I think there might be a misconception out there that the professionals are using Pro V1x because of a swing speed or compression benefit to get more distance out their games. In reality, between Pro V1 and Pro V1x at single swing speeds, and our entire golf ball family, there is maybe between one and four yards of difference. So it's not as if our Tour players are getting loads more distance with the Pro V1x, it is really to do with dialling in spin, trajectory, flight and control rather than a compression benefit by playing Pro V1x over Pro V1.

What do you have to say to the minority of golfers out there who think Pro V1 and Pro V1x balls are for players with faster swing speeds, such as Tour players?

It is really important for people to understand why they should be using Pro V1 or Pro V1x, and it all comes down to short game spin and control with either model - no matter what swing speed, handicap or gender you are.

Does every golfer compress a golf ball? Yes. Obviously different people compress it differently, but all of us compress a golf ball, even a Pro V1 or Pro V1x. If you’re thinking to yourself ‘I’m this swing speed, so I must match myself to this golf ball’, then that is simply nonsense.

When it comes to swing speeds, every player has a different swing speed throughout the bag. You would be playing lots of different golf balls in your round if you matched a golf ball to your swing speed. Pro V1 and Pro V1x perform for professionals and amateurs at every swing speed.

Everybody will get the most out of Pro V1 and Pro V1x in the short game, where you play the majority of your shots and need to control your ball and stop it closer to the pin.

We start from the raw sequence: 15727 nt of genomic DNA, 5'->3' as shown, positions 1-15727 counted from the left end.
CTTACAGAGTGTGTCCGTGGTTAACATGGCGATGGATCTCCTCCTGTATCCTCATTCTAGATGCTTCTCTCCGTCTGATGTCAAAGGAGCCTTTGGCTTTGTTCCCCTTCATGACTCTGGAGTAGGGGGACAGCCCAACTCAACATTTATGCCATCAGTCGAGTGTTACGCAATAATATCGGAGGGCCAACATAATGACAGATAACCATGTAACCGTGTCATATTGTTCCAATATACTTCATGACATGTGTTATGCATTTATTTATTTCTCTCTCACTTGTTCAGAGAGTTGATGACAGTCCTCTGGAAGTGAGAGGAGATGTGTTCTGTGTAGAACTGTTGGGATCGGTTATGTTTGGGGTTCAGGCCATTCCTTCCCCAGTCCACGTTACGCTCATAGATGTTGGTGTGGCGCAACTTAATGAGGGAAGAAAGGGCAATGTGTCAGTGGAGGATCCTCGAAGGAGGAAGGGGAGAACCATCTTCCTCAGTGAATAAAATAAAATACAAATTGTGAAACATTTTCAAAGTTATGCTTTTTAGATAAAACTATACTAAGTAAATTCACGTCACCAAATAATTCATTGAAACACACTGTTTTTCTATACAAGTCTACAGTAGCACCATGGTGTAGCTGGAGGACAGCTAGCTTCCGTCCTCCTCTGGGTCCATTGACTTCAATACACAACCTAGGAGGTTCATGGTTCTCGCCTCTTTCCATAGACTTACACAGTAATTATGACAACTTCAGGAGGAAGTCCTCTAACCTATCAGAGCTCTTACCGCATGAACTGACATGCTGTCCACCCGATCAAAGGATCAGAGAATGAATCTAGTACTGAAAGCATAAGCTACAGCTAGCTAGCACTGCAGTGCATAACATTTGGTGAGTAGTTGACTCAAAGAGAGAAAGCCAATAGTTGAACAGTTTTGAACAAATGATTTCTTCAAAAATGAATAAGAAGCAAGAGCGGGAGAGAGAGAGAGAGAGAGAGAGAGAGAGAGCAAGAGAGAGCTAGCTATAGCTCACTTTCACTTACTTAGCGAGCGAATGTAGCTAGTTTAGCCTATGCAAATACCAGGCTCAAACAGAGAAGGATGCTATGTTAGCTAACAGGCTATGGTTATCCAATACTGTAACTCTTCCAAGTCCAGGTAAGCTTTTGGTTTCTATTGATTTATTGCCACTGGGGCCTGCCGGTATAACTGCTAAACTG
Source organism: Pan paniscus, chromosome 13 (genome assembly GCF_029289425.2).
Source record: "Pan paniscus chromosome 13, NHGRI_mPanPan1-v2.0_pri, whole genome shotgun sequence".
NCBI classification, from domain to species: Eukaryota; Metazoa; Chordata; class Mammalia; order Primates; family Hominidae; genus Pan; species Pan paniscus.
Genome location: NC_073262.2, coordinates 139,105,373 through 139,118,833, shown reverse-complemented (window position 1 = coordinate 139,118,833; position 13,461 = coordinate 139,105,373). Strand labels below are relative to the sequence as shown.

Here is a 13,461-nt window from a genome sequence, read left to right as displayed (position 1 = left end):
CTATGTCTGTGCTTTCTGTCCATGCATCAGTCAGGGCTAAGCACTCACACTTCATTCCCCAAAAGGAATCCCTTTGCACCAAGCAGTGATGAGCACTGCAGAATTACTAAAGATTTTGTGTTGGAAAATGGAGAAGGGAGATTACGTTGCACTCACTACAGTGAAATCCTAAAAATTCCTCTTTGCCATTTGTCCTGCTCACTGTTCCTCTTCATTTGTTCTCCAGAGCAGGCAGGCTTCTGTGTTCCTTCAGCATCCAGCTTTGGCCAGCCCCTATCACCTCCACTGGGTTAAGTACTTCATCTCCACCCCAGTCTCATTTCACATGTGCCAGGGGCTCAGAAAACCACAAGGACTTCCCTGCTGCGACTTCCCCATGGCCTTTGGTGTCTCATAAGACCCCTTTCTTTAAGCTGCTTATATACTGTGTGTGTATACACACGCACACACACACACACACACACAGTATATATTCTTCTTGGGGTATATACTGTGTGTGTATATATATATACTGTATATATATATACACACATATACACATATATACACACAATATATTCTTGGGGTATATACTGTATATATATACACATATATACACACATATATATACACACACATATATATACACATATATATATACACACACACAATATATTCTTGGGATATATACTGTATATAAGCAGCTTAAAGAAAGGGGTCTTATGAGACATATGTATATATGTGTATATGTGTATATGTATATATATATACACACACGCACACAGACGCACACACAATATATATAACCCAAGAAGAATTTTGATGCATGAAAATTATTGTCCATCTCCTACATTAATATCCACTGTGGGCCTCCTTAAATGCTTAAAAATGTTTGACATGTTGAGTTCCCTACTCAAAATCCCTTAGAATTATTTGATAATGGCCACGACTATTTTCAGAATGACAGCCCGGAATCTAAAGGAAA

Why has Titleist never made a 5-piece golf ball?

In our research and development labs, we most probably have made a 5-piece golf ball, but have we bought it to market? No. This is because we have not seen a benefit in doing so.

We don’t see a discernible performance improvement in what a 5-piece would deliver when a a 4-piece Pro V1x or 3-piece Pro V1 delivers everything our Tour professionals want from a golf ball.

How important is it for the golfer to use the same golf ball each round for more consistent scores, rather than pluck any old ball out the bag?

By playing two different golf balls during the course of a round, you are really adding another variable to your game.

For example, if you were playing a Pro V1 for one hole, you will get excellent scoring performance and short game spin, and be able to control your ball into and around the green. If you lose that ball and you play a more value-orientated golf ball with different properties, when you come to your approach shot, and don’t have the same levels of spin and control, then you will likely fire your ball through the back of the green.

You really just need to eliminate that variable from your game to help you play better golf and shoot lower scores. A golf ball is used on every shot so it is important to keep things as consistent as possible each and every round you play.

How long did the 2015 Pro V1 models take from initial sketches to manufacture?

Our design and manufacture process is always in constant development so it makes it hard to put an exact timing on things, but we never really start from scratch as we build upon what we have found in the past.

We take all the good stuff and find ways to improve the product by listening to our Tour players and consumers, so it’s difficult to say when that first sketch to production really is. Every day our R&D team is looking at ways to improve the Pro V1 balls. They are testing materials, testing dimple patterns and reviewing the manufacturing process. We work every single day at finding ways to improve upon our products and processes.